On the way home, I called in at Church Hill Common, Ringland. Three years ago, Matt Casey discovered a population of Bluebell Conch - a rare micromoth - here, and I joined him one day to enjoy them. They were still there the following year, I think, but not in 2018. Nevertheless, I found them easily this year - spotting eight in 15 minutes. It is worth spending time admiring micros - if small is beautiful, what is tiny...?
The male then retired to survey his dominion, enabling me to take some pleasing images. I simply adore this butterfly. It hollers 'Spring is here!'
Talking of cracking micros, two longhorns caught my eye - Green (Adela reamurella) and Cauchas rufimitrella. As did a nice hoverfly, Leucozona leucorum.
After the black of terns and blue of conches, it was the eponymous colour of the Orange-tip that really made the past couple of days. I watch a female at the Bluebells, only for a male to appear from nowhere and start courting her. She wasn't having much of it, and absconded without mating.
Swifts and hirundines were a feature of the north Norfolk coast the following morning, when I finally made it back to try for the first-summer Great Spotted Cuckoo. After 90 minutes wait, stood on the hill at Muckleburgh and looking north to the clump at Weybourne Camp, I picked up the bird in the precise bramble patch where we expected it. It showed for a couple of minutes before being flushed and disappearing. While we were waiting, we heard a Tree Pipit and Chris picked up a Stone Curlew mooching around a bare track and even bathing in a puddle. A most odd record; the bird prompted a bit of local interest and was later relocated at Kelling. On the way back to the car a splendid Wood Warbler was singing away - follow the link for a recording. This sylvan sylph is a scarce migrant in Norfolk nowadays (I can just about remember seeing the Kelling Triangle breeding birds in the early Nineties).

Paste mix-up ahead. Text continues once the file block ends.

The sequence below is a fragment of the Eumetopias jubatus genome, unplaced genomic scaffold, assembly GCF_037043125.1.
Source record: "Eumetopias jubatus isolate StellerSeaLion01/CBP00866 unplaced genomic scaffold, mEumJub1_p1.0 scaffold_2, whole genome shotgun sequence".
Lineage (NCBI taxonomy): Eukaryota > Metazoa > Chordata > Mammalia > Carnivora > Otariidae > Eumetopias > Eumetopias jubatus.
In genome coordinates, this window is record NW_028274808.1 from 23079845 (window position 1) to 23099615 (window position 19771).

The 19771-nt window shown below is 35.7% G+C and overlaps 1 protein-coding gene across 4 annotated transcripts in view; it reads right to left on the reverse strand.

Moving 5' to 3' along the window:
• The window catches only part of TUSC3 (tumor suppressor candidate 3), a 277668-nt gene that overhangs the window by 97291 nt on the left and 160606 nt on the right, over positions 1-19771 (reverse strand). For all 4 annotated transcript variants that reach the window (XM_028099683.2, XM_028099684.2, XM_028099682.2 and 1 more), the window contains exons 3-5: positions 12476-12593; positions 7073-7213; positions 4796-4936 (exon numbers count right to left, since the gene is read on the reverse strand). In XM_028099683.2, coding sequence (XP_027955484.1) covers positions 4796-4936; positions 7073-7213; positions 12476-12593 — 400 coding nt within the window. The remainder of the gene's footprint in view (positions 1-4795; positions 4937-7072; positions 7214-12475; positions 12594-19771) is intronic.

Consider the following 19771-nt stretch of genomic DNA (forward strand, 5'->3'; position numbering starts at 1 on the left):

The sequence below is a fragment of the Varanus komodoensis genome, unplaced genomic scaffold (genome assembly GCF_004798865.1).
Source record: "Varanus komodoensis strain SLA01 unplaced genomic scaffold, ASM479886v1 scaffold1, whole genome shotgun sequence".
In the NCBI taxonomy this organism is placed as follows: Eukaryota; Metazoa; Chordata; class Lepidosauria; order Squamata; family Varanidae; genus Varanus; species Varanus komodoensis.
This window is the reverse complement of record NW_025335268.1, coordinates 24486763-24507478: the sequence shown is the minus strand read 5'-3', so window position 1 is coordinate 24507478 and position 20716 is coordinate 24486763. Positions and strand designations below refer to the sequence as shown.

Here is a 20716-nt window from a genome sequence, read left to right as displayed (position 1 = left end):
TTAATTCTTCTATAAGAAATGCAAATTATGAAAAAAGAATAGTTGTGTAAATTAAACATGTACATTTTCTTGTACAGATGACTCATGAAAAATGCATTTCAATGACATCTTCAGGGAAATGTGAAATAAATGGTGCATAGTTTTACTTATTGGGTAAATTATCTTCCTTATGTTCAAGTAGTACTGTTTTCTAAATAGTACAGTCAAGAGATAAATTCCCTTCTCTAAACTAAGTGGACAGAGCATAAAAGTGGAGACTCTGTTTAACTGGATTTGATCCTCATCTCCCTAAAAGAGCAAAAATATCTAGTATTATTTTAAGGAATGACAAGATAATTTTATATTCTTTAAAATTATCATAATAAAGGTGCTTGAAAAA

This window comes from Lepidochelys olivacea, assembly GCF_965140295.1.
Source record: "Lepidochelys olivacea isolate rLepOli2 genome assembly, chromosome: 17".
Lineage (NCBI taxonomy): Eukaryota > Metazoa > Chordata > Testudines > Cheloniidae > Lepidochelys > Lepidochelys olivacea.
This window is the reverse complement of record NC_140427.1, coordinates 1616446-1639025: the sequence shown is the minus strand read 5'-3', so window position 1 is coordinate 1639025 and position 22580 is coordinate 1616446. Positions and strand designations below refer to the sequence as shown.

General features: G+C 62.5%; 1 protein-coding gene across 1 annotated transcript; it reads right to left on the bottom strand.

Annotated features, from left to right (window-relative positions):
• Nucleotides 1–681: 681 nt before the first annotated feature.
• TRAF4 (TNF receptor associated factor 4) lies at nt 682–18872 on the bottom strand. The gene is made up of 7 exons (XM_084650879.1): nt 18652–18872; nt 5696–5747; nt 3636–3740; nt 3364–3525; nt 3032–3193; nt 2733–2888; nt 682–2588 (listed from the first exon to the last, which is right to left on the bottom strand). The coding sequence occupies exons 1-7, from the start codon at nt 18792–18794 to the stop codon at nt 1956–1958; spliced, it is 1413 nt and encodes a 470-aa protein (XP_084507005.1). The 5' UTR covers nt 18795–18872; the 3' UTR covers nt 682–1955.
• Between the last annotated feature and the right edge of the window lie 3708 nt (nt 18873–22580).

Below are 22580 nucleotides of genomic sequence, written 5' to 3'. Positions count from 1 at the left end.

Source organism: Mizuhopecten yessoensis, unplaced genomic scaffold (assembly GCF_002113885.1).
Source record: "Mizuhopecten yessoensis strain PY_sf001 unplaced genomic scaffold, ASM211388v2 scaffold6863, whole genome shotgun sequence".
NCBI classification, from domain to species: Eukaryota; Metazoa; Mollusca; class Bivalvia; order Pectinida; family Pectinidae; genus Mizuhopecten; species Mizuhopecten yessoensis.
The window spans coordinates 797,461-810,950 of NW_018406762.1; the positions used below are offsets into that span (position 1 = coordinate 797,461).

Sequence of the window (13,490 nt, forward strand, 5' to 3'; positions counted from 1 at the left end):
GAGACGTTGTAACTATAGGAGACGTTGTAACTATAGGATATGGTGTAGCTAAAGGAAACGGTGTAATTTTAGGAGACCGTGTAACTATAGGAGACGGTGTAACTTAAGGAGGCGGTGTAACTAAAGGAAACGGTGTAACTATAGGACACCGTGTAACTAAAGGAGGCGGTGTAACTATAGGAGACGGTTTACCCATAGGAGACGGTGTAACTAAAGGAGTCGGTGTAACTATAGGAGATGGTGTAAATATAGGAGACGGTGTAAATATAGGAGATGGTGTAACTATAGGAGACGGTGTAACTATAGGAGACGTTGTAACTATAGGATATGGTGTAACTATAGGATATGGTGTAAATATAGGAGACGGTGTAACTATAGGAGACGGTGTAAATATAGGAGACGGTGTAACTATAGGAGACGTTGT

It's been rather nice locally the past couple of days. Swifts are now screaming above the garden, which makes my heart sing. An influx of Black Terns across England and Wales included 22 that spent the afternoon and evening at Whitlingham Country Park, south of Norwich. Once the family was fed, I braved the rain to take a look. A Hobby circled overhead, whether attracted by the hundreds of hirundines/Swifts or by insects, I couldn't tell. Once I'd reached the eastern end o Great broad, the Black Terns were lovely - wisps of charred paper floating in the wind, to paraphrase a charming blog post by Richard Moores (which I would link to but cannot currently locate). Like last year's Little Gull flock, the terns were calling away; I had not heard the species previously.